Sonia Furstenau is encouraging residents in the Shawnigan Lake area to write letters to the government expressing their concerns around their drinking water.
The request by Furstenau, MLA for the Cowichan Valley, comes on the heels of a well-attended community town hall meeting on Aug. 8 to discuss the final closure plan of the contaminated soil project near Shawnigan Lake.
RELATED STORY: MEETING IN SHAWNIGAN LAKE TO DISCUSS CONTAMINATED SOIL
Furstenau said the recently released B.C.’s auditor general report clearly states the provincial government isn’t doing enough to ensure the safety of B.C.’s drinking water, so it’s hoped that sending letters to Health Minister Adrian Dix expressing concerns about the drinking water in the Shawnigan Lake area could produce results as the final closure plans for the soil landfill play out.
“It’s the job of the health minister to protect drinking water, so that’s where these letters should be sent,” Furstenau said.
“I’m also setting up a meeting with Adrian Dix and (Environment and Climate Change Strategy Minister) George Heyman to discuss the issue.”
Approximately 90 people attended the meeting, which saw many technical questions answered, and concerns raised, about the final closure plan for the soil site, which doesn’t call for the removal of about 100,000 tonnes of contaminated soil from its location on Stebbings Road.
RELATED STORY: GOVERNMENT OKs CONTAMINATED SOIL AT SHAWNIGAN TO REMAIN
Many residents are skeptical of statements by the provincial government that leaving the soil at the site as part of the final closure plan, which will be conducted by the site’s owners, is safe.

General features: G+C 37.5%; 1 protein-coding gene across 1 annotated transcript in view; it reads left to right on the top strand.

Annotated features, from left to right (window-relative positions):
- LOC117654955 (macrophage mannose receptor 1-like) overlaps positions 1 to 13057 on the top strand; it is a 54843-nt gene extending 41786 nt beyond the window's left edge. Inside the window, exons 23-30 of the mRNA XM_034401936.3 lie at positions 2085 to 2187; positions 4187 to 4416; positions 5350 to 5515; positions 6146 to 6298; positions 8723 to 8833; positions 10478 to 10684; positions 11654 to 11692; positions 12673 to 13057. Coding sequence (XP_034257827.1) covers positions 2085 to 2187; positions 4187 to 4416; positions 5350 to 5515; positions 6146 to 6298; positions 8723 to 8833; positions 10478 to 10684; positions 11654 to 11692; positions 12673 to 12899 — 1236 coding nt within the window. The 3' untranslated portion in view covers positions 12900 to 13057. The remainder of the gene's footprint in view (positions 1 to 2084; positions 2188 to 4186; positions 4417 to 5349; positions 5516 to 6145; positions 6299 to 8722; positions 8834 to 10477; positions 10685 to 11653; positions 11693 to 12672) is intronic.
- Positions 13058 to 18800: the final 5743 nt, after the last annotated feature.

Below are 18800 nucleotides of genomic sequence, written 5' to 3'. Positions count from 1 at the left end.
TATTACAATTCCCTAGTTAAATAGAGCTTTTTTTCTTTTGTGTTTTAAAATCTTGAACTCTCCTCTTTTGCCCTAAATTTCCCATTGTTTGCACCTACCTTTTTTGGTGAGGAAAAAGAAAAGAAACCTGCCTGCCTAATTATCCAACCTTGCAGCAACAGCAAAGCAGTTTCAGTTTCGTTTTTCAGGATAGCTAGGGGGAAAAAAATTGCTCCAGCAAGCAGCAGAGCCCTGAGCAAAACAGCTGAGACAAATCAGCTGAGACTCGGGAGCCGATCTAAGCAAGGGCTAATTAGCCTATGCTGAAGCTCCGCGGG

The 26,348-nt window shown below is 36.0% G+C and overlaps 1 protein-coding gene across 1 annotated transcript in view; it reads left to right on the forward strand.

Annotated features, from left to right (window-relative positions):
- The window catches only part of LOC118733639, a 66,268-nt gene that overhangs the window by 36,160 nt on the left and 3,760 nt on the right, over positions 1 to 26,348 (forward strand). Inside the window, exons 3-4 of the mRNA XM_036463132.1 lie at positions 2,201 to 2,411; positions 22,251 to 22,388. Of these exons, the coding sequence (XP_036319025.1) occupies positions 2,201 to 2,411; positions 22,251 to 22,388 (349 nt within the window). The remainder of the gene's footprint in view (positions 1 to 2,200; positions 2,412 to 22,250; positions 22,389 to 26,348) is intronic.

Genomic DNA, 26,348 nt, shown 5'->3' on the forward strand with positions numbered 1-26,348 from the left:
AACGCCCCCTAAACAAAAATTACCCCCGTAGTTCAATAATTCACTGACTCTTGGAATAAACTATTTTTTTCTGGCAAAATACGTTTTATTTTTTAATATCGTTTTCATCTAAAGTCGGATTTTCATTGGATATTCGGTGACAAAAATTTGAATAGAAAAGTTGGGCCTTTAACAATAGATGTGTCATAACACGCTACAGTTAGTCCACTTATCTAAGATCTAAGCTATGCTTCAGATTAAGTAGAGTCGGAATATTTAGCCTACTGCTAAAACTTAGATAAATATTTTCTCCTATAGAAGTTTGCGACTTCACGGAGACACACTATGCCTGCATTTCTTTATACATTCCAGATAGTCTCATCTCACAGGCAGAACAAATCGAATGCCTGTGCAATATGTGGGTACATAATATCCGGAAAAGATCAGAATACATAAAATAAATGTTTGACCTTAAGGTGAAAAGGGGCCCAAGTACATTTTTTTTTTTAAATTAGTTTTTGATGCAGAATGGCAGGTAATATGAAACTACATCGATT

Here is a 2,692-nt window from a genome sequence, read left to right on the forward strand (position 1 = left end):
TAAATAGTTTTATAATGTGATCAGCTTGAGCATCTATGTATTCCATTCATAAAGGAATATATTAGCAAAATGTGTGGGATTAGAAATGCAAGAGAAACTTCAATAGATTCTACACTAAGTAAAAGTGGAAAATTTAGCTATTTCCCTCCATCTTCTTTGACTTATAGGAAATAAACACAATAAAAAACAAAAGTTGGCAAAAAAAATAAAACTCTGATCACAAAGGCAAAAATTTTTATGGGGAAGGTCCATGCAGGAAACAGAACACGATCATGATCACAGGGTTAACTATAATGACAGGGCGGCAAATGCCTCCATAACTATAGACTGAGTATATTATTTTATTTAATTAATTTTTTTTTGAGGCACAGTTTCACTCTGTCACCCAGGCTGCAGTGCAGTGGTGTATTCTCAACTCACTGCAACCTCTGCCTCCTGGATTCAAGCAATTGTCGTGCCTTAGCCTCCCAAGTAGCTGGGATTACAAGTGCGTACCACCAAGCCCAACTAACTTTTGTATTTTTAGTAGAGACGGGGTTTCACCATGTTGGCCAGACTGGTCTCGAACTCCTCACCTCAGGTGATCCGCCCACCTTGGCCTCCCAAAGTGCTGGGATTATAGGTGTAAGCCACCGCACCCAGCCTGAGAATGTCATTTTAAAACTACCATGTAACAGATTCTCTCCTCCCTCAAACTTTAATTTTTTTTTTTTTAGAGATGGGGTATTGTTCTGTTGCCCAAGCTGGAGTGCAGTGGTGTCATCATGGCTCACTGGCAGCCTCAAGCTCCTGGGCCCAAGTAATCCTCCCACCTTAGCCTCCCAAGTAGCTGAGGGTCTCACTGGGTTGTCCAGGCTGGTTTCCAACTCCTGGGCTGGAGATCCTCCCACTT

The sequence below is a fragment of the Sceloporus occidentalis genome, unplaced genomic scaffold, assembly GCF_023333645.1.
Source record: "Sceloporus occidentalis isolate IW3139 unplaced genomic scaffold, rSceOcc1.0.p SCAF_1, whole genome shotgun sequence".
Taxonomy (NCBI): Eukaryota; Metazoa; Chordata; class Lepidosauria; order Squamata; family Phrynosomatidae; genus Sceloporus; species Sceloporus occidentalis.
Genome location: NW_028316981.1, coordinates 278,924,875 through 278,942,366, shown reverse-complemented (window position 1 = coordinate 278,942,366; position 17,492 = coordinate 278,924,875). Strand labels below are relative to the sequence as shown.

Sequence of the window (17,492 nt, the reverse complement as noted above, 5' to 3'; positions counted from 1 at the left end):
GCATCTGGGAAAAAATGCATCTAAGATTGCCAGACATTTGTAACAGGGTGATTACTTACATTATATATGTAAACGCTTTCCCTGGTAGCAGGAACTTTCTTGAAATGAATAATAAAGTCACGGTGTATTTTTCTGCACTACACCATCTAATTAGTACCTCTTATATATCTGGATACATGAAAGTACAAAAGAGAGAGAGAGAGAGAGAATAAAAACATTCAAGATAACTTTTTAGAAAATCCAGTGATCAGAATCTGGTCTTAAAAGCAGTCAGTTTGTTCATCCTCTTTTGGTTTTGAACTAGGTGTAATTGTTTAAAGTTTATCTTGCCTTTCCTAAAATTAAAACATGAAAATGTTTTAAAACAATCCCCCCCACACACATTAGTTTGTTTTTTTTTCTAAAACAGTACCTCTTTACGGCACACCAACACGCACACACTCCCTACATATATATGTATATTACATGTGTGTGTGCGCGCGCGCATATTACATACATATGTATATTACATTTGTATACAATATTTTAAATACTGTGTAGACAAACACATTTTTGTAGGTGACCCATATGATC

The main fear is that any spill of contaminants from the soil at the landfill will leach into the local drinking water.
Furstenau said the Shawnigan Research Group, a collection of local experts that have been monitoring the soil operation for years, pointed out at the meeting that concerns around sodium, chloride and other chemicals in the contaminated soil will leach out from the site and into the local water systems persist.
She said the SRG is of the opinion that the liners containing the soil are degrading, a contention that the government dismisses.
“We’re also concerned by the fact that, while the company responsible for final closure of the site have until Oct. 31 to meet some of the conditions, there hasn’t been any activity at the site in some time,” Furstenau said.
“The time line for these conditions to be met, including the order to remove soil from one lot at the site where the company didn’t have permission to stockpile it, is now such that they will be difficult to complete. Nobody wants the work done during the rainy season.”
Other conditions the Ministry of Environment and Climate Change Strategy has placed on the final closure plan includes enhanced environmental monitoring of the site, and complete independent oversight of the work at all times that is to be conducted by ministry staff or professionals that the ministry chooses.
Two shallow groundwater-monitoring wells must also be constructed to further assess the area.
Lorenzo Oss-Cech, with the Victoria-based law firm Hutchinsons Oss-Cech Marlatt that represents Cobble Hill Holdings , the company responsible for carrying out the final closure plan, said the company presently has a matter before the courts relating to this issue, so it has no comment at this time.
A statement from the Ministry of Environment and Climate Change Strategy states that the foremost concern of the government is to ensure protection of human health and the environment.
It said that although the landfill site is no longer operating, Cobble Hill Holdings is responsible for maintaining and dealing with the site under the Spill Prevention Order, which includes a final closure plan for the landfill.
“After carefully considering the technical review completed by independent, qualified professionals and government staff using the best available science, the final closure plan has been approved with additional conditions intended to ensure protection of the environment and watershed,” the statement said.
“The ministry will continue to monitor the work being done closely to ensure the plan is implemented as written. Recent inspections show the company is fully in compliance with the order.”